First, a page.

Legendary Coach Tim Whipple Retires After 43 Years

By Thomas Grant, Jr.

After 848 career victories, six state boys basketball titles and having sent numerous players into the college and coaching ranks over 43 years, Irmo’s Tim Whipple has called it a career.

Last week, the Palmetto State’s second-winningest boys basketball coach announced his retirement. He leaves behind a legacy of winning on display in the form of championship banners in “The Temple of Doom” and the lives of those who competed for him.

“It’s almost impossible to highlight one career achievement over another,” Whipple said. “I guess something that I am very proud of is the consistency of our basketball program over the years. We averaged nearly 20 wins a season for 43 years.

I say this is a highlight because of the incredible combination of quality young men, talented assistant coaches, and support from students, administrators and the community for over four decades of excellence.”

A graduate of Spring Valley High School, Whipple began as an assistant coach at Lexington High School and then a junior varsity coach at Winnsboro.

After two seasons as JV coach at Irmo, Whipple was promoted to the top position for the 1981-82 season.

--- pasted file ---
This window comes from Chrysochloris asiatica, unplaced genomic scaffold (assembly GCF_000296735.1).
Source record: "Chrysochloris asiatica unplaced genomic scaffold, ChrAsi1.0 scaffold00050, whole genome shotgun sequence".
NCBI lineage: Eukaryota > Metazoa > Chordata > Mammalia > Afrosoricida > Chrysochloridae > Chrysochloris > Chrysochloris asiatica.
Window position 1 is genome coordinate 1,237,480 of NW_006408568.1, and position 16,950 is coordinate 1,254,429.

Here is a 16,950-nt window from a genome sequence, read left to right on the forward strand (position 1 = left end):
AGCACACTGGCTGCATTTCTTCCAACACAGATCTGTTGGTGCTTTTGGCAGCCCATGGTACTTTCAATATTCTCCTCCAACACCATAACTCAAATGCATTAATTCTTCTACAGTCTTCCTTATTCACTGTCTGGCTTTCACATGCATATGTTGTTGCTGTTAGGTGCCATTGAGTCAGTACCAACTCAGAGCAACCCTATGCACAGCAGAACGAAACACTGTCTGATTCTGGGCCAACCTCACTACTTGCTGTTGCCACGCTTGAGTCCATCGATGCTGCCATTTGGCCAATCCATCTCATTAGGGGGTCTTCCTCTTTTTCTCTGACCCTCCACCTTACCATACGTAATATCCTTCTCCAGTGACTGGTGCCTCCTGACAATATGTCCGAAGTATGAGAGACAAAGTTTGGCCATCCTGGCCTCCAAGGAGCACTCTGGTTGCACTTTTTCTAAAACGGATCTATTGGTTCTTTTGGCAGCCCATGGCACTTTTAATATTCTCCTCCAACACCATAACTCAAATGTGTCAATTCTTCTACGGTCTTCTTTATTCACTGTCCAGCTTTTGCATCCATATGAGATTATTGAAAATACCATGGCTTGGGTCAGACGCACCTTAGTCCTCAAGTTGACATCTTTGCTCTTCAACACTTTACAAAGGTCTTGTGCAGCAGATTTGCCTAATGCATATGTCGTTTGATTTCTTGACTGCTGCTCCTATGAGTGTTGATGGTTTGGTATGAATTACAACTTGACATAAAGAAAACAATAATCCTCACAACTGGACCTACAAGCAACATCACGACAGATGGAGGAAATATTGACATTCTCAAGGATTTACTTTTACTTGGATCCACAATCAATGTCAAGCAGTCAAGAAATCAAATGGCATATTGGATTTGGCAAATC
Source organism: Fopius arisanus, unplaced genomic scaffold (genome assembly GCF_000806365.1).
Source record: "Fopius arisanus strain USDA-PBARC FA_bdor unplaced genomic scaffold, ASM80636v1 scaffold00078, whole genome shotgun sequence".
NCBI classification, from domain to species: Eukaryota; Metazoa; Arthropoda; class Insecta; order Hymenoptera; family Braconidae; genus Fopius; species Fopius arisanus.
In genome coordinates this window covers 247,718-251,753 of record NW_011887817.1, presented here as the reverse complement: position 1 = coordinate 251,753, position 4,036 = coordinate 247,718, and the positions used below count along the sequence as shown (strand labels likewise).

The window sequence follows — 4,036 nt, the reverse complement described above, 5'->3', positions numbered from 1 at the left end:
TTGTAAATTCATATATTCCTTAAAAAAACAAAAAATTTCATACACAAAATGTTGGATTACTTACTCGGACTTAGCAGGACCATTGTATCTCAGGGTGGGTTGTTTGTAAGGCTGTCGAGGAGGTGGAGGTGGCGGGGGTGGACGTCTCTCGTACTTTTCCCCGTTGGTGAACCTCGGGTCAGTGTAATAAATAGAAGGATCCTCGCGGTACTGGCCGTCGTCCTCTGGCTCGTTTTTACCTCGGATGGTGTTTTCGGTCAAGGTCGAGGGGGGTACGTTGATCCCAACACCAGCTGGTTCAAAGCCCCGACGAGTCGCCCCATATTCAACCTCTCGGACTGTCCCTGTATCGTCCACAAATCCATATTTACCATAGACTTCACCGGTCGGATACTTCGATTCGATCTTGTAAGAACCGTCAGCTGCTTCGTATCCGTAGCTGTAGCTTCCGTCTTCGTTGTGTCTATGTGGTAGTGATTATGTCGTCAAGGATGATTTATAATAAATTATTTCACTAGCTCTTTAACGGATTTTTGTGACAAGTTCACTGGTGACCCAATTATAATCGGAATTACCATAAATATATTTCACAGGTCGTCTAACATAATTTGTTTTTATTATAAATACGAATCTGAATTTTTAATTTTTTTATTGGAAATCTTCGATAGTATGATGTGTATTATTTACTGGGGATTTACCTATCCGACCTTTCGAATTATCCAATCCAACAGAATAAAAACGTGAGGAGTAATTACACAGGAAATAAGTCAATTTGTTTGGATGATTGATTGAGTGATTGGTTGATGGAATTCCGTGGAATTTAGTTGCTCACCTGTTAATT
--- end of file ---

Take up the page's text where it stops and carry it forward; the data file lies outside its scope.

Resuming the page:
The rest is history.

Whipple won his first Class 4A title in 1991. After going back-to-back in 1993 and 1994, Whipple led Irmo back to the championship in 2011 and 2013.

The latter team went 29-0, finished ranked 13th nationally and were led by guard Detrek Browning.

Whipple calls Browning ‘one of the most underrated players I ever coached’.

“He certainly was not underrated by his coaches, teammates and classmates at Irmo,” he said. “But, he didn’t get a lot of love from college recruiters. Many college coaches missed out on him. He went on to be a superstar at Francis Marion University. He is their all-time leading scorer and his jersey number was retired. He is now playing professionally overseas.”

When asked who was the best player he ever coached against, the first name Whipple mentions is NBA Hall of Famer Ray Allen.

“He was impossible to stop,” Whipple said. “He was just an incredible talent. A close second would be L.J. Peak who played at Gaffney High School.”

Irmo won it’s final title under Whipple during the 2022-23 season. The return of Class 4A Player of the Year Brandon Crawford from illness sparked a winning streak that carried the team into the postseason and the title.

Coming off a challenging season in which Irmo had to replace several starters, Whipple has no regrets about leaving now.

“I am very content to end my coaching career where I stand,” Whipple said. “After all, if it was an issue for me I guess I could have kept coaching. I think to keep coaching to just accumulate wins would be selfish and petty. I am extremely grateful to have been at a very special school that afforded me the opportunity to achieve success on and off the basketball court.”

Since the announcement, Whipple said he’s been overwhelmed by the outpouring of support from former players, assistant coaches and even rival head coaches.

Photos by GoFlashWin.com

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